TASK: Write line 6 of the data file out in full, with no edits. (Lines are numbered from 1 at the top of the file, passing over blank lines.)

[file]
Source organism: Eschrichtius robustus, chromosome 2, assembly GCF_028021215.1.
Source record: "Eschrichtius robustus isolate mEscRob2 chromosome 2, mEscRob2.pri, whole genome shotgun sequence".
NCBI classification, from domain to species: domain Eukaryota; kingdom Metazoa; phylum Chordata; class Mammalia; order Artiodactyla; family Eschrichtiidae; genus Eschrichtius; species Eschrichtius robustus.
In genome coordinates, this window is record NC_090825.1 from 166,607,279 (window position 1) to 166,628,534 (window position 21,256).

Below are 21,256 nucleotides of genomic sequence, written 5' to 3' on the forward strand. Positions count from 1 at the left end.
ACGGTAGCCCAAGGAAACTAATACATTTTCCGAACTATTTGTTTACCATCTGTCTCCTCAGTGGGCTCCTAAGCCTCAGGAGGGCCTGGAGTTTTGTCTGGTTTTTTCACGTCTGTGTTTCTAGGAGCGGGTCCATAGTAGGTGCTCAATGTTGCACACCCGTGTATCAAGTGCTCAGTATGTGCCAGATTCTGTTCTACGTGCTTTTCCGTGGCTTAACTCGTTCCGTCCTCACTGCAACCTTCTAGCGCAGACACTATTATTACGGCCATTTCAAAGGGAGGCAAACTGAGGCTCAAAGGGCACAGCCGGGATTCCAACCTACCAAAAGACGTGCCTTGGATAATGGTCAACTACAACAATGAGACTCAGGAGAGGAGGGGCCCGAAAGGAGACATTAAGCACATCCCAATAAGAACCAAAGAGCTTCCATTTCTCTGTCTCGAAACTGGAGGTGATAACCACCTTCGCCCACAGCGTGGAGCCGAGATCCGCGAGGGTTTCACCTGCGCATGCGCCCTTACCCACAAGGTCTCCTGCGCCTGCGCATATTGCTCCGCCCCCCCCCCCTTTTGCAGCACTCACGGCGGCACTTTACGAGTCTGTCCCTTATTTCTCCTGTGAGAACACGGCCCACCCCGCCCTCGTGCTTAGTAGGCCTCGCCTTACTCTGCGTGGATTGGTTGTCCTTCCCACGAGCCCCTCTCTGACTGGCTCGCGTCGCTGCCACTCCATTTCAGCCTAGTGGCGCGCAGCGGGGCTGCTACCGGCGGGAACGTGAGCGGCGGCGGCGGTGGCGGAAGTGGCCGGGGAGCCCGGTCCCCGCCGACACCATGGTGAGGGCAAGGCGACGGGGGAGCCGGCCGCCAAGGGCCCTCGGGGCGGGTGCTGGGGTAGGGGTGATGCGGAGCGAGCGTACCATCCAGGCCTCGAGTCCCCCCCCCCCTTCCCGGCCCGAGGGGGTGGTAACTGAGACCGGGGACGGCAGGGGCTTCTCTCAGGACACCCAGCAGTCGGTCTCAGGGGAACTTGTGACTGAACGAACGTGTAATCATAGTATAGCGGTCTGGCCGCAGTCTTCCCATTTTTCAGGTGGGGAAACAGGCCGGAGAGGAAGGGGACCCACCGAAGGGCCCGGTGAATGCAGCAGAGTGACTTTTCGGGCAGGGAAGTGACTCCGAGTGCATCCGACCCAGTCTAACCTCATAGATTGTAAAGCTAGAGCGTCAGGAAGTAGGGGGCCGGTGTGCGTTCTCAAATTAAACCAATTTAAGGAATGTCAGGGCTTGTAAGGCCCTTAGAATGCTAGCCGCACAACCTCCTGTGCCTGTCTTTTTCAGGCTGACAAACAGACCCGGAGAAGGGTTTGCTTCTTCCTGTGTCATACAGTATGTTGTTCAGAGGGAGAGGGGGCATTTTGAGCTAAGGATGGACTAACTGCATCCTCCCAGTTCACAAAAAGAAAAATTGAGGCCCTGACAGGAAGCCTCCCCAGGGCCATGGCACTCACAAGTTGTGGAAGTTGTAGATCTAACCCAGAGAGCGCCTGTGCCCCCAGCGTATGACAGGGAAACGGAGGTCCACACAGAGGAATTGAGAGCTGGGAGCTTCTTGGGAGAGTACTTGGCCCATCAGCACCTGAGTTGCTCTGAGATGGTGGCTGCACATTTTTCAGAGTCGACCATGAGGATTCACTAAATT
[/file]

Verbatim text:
ACGGTAGCCCAAGGAAACTAATACATTTTCCGAACTATTTGTTTACCATCTGTCTCCTCAGTGGGCTCCTAAGCCTCAGGAGGGCCTGGAGTTTTGTCTGGTTTTTTCACGTCTGTGTTTCTAGGAGCGGGTCCATAGTAGGTGCTCAATGTTGCACACCCGTGTATCAAGTGCTCAGTATGTGCCAGATTCTGTTCTACGTGCTTTTCCGTGGCTTAACTCGTTCCGTCCTCACTGCAACCTTCTAGCGCAGACACTATTATTACGGCCATTTCAAAGGGAGGCAAACTGAGGCTCAAAGGGCACAGCCGGGATTCCAACCTACCAAAAGACGTGCCTTGGATAATGGTCAACTACAACAATGAGACTCAGGAGAGGAGGGGCCCGAAAGGAGACATTAAGCACATCCCAATAAGAACCAAAGAGCTTCCATTTCTCTGTCTCGAAACTGGAGGTGATAACCACCTTCGCCCACAGCGTGGAGCCGAGATCCGCGAGGGTTTCACCTGCGCATGCGCCCTTACCCACAAGGTCTCCTGCGCCTGCGCATATTGCTCCGCCCCCCCCCCCTTTTGCAGCACTCACGGCGGCACTTTACGAGTCTGTCCCTTATTTCTCCTGTGAGAACACGGCCCACCCCGCCCTCGTGCTTAGTAGGCCTCGCCTTACTCTGCGTGGATTGGTTGTCCTTCCCACGAGCCCCTCTCTGACTGGCTCGCGTCGCTGCCACTCCATTTCAGCCTAGTGGCGCGCAGCGGGGCTGCTACCGGCGGGAACGTGAGCGGCGGCGGCGGTGGCGGAAGTGGCCGGGGAGCCCGGTCCCCGCCGACACCATGGTGAGGGCAAGGCGACGGGGGAGCCGGCCGCCAAGGGCCCTCGGGGCGGGTGCTGGGGTAGGGGTGATGCGGAGCGAGCGTACCATCCAGGCCTCGAGTCCCCCCCCCCCTTCCCGGCCCGAGGGGGTGGTAACTGAGACCGGGGACGGCAGGGGCTTCTCTCAGGACACCCAGCAGTCGGTCTCAGGGGAACTTGTGACTGAACGAACGTGTAATCATAGTATAGCGGTCTGGCCGCAGTCTTCCCATTTTTCAGGTGGGGAAACAGGCCGGAGAGGAAGGGGACCCACCGAAGGGCCCGGTGAATGCAGCAGAGTGACTTTTCGGGCAGGGAAGTGACTCCGAGTGCATCCGACCCAGTCTAACCTCATAGATTGTAAAGCTAGAGCGTCAGGAAGTAGGGGGCCGGTGTGCGTTCTCAAATTAAACCAATTTAAGGAATGTCAGGGCTTGTAAGGCCCTTAGAATGCTAGCCGCACAACCTCCTGTGCCTGTCTTTTTCAGGCTGACAAACAGACCCGGAGAAGGGTTTGCTTCTTCCTGTGTCATACAGTATGTTGTTCAGAGGGAGAGGGGGCATTTTGAGCTAAGGATGGACTAACTGCATCCTCCCAGTTCACAAAAAGAAAAATTGAGGCCCTGACAGGAAGCCTCCCCAGGGCCATGGCACTCACAAGTTGTGGAAGTTGTAGATCTAACCCAGAGAGCGCCTGTGCCCCCAGCGTATGACAGGGAAACGGAGGTCCACACAGAGGAATTGAGAGCTGGGAGCTTCTTGGGAGAGTACTTGGCCCATCAGCACCTGAGTTGCTCTGAGATGGTGGCTGCACATTTTTCAGAGTCGACCATGAGGATTCACTAAATT